India's Prime Minister Manmohan Singh addressed a steep slide in the country's currency in recent weeks in a rare public speech on Friday, hoping to assuage concern over the rupee's sudden depreciation and blaming the opposition for inaction in Parliament that he said was sending the wrong signals to the markets.

Read more
Shots - Health News
11:28 am
Fri August 30, 2013

Can Wife Insured Through Estranged Husband's Job Use Exchange?

We've got another one.
iStockphoto.com

We've been fielding questions about the rollout of the federal health law. With the health insurance marketplaces, or exchanges, set to open in a little over a month, the questions about how they'll work are pouring in.

Here's one with a twist we hadn't thought of.

I'm not living with my husband, but he still provides health insurance for me through his employer. Will I be eligible to go on the health insurance marketplace if I choose not to have him cover me through his employer?

Read more
The Two-Way
11:14 am
Fri August 30, 2013

Don't Call It A Mind-Meld: Human Brains Connect Via Internet

Acting as a "sender," brain researcher Rajesh Rao watches a video game and waits for the time to hit the "fire" button. But he'll only think about doing that — the impulse was carried out by someone in another building, in a recent test of brain-to-brain communication.
University of Washington

Originally published on Fri August 30, 2013 11:42 am

In what they call "direct brain-to-brain communication in humans," researchers in Washington state say they've successfully passed signals from one mind to another via the Internet, without using surgical implants. In their test, two people collaborated on a task while sitting in different buildings, using only their minds.

Read more
The Two-Way
11:05 am
Fri August 30, 2013

Defectors Think Most North Koreans Approve Of Kim Jong Un

North Korean leader Kim Jong Un. Mr. Popularity?
Ed Jones AFP/Getty Images

Originally published on Fri August 30, 2013 1:45 pm

While public opinion polling hasn't exactly caught on in North Korea, a survey of defectors estimates that more than half of the country they left behind approves of the job leader Kim Jong Un is doing.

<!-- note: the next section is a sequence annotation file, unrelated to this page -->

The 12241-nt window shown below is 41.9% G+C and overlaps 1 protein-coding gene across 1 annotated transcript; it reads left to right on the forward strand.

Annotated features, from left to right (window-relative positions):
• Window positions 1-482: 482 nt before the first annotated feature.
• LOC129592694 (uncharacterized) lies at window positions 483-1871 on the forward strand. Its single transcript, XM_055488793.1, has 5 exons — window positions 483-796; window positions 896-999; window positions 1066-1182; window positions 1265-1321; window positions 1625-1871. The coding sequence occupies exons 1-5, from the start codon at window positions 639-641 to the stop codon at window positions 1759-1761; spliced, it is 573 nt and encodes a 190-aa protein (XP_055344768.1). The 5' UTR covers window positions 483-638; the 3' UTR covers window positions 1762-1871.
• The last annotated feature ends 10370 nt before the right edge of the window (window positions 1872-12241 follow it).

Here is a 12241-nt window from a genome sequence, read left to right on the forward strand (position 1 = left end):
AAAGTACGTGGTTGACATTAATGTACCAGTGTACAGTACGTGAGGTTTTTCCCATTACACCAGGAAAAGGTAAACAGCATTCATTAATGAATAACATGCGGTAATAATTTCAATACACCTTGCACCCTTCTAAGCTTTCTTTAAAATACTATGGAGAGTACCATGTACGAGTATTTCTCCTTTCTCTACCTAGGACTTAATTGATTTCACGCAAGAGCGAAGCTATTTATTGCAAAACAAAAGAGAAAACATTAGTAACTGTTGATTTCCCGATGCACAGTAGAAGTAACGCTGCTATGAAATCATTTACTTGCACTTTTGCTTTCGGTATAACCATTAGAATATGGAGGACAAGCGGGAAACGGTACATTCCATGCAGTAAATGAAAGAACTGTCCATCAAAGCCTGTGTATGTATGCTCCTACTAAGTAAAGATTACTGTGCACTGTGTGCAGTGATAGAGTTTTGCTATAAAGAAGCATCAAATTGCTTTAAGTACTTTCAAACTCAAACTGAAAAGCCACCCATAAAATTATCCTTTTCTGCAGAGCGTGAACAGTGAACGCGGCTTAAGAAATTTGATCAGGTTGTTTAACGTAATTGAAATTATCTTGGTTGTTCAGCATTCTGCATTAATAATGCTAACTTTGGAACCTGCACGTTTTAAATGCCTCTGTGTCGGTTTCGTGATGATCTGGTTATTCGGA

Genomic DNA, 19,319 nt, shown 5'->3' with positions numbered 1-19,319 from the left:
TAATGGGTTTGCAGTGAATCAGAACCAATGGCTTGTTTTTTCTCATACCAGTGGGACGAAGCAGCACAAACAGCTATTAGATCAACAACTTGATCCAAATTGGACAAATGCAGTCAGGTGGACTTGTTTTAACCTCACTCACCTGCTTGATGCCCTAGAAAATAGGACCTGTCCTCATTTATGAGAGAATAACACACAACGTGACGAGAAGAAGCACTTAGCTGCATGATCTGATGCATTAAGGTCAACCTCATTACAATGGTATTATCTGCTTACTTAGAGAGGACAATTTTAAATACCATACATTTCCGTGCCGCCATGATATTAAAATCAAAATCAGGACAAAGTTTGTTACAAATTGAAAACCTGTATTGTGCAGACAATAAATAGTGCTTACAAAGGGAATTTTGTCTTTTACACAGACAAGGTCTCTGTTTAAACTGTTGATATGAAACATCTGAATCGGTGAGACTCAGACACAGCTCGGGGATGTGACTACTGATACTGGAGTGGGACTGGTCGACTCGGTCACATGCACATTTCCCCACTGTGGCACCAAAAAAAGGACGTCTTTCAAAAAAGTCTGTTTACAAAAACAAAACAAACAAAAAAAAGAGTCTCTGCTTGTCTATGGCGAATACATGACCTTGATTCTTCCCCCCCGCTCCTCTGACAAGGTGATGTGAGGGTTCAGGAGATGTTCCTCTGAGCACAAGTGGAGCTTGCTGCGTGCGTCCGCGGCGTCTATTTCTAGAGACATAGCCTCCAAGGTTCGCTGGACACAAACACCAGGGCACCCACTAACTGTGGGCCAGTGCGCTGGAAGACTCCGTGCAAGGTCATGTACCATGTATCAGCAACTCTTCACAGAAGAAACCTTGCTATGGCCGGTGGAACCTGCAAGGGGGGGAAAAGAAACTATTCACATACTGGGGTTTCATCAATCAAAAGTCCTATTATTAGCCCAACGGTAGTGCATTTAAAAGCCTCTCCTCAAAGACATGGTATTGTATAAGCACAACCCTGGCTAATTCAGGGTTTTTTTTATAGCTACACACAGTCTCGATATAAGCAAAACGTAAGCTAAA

Seoul's Institute for Peace and Unification Studies, as reported by Yonhap news agency, asked 133 defectors to hazard a guess as to Kim's actual approval rating in the country, which at least publicly buys into the absolute cult of personality surrounding its leadership.

Read more
Krulwich Wonders...
11:02 am
Fri August 30, 2013

Drone It To Me, Baby

Jasper van Loenen/Vimeo

Originally published on Fri August 30, 2013 4:18 pm

Spies used them first, then the Air Force, then cops, then mischievous civilians; drones, for some reason, are what gawkers use to gawk. They're spy accessories. But not only spy accessories. Thanks to Jasper van Loenen, drones are about to expand their repertoire. The word "drone" is about to become a verb, as in "Drone it to me"...

Read more
Late Night TV Week On Fresh Air
10:42 am
Fri August 30, 2013

Questlove's Roots: A 'Meta' Memoir Of A Lifetime In Music

In his new memoir, Ahmir "Questlove" Thompson describes his life in music — and how he mimicked beats at just 10 months old.
Danny Clinch Grand Central Publishing

Originally published on Fri August 30, 2013 1:51 pm

This interview was originally broadcast on June 24, 2013. Questlove's hip hop band The Roots is preparing to move from Late Night to The Tonight Show when Jimmy Fallon takes over as the host in February. We kick off this hour with a conversation between TV critic David Bianculli and Fresh Air host Terry Gross about the history of Tonight Show bands.

Read more
The Mix
10:18 am
Fri August 30, 2013

The Mix: Youth Radio's AllDayPlay Channel

Bay Area rapper Antwon.
Courtesy of the artist

Originally published on Fri February 28, 2014 6:21 pm

Read more
Ask Me Another
10:06 am
Fri August 30, 2013

The Really Hard Edition

Sometimes our games can be a little tricky.
Lam Thuy Vo NPR

Originally published on Fri August 30, 2013 10:40 am

Our first ever Really Hard Edition revisits some of the trickiest games played on Ask Me Another. Yes, this episode is full of subjects known to put fear (or, for some, joy) into your hearts: philosophy, history, math. But fret not. We've put our own spin on them, and injected healthy doses of comedy, music, pop culture and puns. Amid these grueling rounds, get into the head of puzzle editor Art Chung, who reveals the process behind creating the show's games. Plus, how could we have a Really Hard Edition without anagrams from NPR's puzzlemaster, Will Shortz?

Read more
The Two-Way
9:49 am
Fri August 30, 2013

Thought Of 'Flames Of Hell' For Sgt. Bales Comforts Afghans

Sadiqullah (center), who was shot by Staff Sgt. Robert Bales and was a witness in the trial, stands with some of the Afghan civilians who traveled from Kandahar to the U.S. for Bales' trial. Translator Ahmad Shafi is at left, in the blue shirt.
Martin Kaste NPR

It was jarring for survivors and witnesses of the 2012 attack by U.S. Army Staff Sgt. Robert Bales on two villages in Afghanistan to come to the U.S. to testify at his trial this month, translator Ahmad Shafi tells Morning Edition.

They were at Washington State's Joint Base Lewis-McChord — a place much different than their homes in Kandahar. What's more, the U.S. military's system of justice was strange to them.

Read more

Pages